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. 2010 Jan;184(1):221-32.
doi: 10.1534/genetics.109.108803. Epub 2009 Oct 26.

Evolution at a High Imposed Mutation Rate: Adaptation Obscures the Load in Phage T7

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Evolution at a High Imposed Mutation Rate: Adaptation Obscures the Load in Phage T7

R Springman et al. Genetics. .
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Abstract

Evolution at high mutation rates is expected to reduce population fitness deterministically by the accumulation of deleterious mutations. A high enough rate should even cause extinction (lethal mutagenesis), a principle motivating the clinical use of mutagenic drugs to treat viral infections. The impact of a high mutation rate on long-term viral fitness was tested here. A large population of the DNA bacteriophage T7 was grown with a mutagen, producing a genomic rate of 4 nonlethal mutations per generation, two to three orders of magnitude above the baseline rate. Fitness-viral growth rate in the mutagenic environment-was predicted to decline substantially; after 200 generations, fitness had increased, rejecting the model. A high mutation load was nonetheless evident from (i) many low- to moderate-frequency mutations in the population (averaging 245 per genome) and (ii) an 80% drop in average burst size. Twenty-eight mutations reached high frequency and were thus presumably adaptive, clustered mostly in DNA metabolism genes, chiefly DNA polymerase. Yet blocking DNA polymerase evolution failed to yield a fitness decrease after 100 generations. Although mutagenic drugs have caused viral extinction in vitro under some conditions, this study is the first to match theory and fitness evolution at a high mutation rate. Failure of the theory challenges the quantitative basis of lethal mutagenesis and highlights the potential for adaptive evolution at high mutation rates.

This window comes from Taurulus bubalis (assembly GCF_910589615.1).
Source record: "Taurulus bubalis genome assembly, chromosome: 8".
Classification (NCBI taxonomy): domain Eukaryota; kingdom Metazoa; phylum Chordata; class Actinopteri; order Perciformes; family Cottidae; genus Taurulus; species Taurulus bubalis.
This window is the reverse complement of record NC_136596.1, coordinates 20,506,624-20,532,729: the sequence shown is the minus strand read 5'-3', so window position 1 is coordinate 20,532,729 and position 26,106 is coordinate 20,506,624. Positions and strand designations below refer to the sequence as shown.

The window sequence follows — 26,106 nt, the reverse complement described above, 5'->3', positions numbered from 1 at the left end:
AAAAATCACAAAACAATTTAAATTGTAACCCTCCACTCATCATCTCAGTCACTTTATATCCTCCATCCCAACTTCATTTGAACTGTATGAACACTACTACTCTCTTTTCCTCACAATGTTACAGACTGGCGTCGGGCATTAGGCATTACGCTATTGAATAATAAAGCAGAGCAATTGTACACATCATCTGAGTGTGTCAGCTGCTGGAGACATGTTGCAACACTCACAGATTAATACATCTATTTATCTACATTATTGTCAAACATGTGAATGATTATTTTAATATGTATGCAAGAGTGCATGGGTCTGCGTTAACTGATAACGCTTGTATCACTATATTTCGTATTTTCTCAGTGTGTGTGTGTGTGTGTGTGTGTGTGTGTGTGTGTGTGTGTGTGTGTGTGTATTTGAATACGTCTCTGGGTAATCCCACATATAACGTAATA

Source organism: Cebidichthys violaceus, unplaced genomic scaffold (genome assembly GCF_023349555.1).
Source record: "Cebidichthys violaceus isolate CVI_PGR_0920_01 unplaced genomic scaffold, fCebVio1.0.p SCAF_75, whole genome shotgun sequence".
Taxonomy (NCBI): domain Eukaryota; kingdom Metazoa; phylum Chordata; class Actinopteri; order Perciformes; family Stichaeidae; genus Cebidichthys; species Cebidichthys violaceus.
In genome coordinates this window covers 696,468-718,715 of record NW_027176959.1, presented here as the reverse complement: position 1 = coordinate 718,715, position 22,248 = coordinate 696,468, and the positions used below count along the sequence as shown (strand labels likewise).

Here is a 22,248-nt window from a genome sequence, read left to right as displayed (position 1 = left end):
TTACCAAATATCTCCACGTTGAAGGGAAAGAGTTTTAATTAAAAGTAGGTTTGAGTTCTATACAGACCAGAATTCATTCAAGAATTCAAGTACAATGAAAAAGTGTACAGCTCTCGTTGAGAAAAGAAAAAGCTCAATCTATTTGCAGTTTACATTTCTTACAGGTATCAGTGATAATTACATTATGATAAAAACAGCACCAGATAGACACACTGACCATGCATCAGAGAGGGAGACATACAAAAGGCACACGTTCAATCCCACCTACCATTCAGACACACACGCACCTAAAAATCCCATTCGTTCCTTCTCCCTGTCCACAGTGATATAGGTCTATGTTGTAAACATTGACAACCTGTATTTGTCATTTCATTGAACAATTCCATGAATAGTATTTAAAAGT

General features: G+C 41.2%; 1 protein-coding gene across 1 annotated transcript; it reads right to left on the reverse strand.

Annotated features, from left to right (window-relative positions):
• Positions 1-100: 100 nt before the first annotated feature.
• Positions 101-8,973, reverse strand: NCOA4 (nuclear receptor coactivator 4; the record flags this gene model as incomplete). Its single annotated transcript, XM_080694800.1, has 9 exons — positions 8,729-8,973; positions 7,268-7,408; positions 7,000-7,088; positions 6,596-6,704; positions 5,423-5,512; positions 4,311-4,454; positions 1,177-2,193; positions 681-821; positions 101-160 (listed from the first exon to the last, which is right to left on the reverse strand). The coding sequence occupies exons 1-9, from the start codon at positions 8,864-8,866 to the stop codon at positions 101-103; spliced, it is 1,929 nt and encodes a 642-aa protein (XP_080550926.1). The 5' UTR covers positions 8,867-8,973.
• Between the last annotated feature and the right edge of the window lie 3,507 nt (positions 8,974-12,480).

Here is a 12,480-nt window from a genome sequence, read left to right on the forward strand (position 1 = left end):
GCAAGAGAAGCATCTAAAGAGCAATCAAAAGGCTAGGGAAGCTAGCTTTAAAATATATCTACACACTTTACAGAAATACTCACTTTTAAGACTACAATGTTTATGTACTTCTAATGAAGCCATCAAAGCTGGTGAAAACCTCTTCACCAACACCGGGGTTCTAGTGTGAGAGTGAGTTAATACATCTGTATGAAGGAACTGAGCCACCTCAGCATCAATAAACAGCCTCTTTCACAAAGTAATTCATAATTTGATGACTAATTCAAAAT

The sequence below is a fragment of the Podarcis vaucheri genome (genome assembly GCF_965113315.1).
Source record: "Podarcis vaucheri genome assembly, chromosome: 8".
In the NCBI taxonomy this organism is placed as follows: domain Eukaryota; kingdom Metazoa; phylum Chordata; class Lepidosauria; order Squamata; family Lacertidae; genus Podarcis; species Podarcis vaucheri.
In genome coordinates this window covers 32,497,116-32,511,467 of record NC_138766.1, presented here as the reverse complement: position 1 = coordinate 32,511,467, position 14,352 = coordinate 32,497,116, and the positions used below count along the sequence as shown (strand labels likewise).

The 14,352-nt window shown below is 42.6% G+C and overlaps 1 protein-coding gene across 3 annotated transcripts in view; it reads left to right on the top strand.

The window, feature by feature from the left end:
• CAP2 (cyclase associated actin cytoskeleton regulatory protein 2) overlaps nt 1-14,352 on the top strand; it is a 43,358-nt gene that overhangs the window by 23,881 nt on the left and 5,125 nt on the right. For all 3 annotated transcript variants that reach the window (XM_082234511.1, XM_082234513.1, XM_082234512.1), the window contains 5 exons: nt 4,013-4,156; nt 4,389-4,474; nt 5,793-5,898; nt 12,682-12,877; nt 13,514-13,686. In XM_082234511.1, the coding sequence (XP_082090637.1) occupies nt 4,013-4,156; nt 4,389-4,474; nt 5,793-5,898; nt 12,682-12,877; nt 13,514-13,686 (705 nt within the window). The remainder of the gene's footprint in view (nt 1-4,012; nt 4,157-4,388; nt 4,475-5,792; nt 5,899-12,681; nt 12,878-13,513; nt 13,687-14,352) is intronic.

Figures

F<sc>igure</sc> 1.—
Figure 1.—
Predicted fitness equilibrium of wild-type T7 at different levels of deleterious mutation. This function is calculated for the parameters observed in the T7 mutagenic environment (10 μg/ml NG). Although there is a single value of Ud that applies in this environment, that value is estimated with uncertainty, so the graph shows the fitness equilibrium across a range of possible values of Ud. The solid circle gives the predicted fitness based on the estimated deleterious mutation rate of 2.6. This graph was calculated from Equation 3 for a viable burst size of 118, lysis time of 18 min, adsorption rate of 2.1 × 10−9, and cell density of 1 × 108/ml.
F<sc>igure</sc> 2.—
Figure 2.—
Observed number of sites in the T7 genome with mutations at different frequencies (200 generations, 95× coverage of the genome). Sequences were obtained from only short regions (200 bases), so these calculations of per genome numbers of mutations are simply products of the mutation frequency at each site summed across all sites (they thus assume linkage equilibrium among different mutations). Numbers apply to the observed genome size of 38,530. Each bar indicates the number of mutations whose frequencies were less than or equal to the label, down to the frequency of the bar to its left.
F<sc>igure</sc> 3.—
Figure 3.—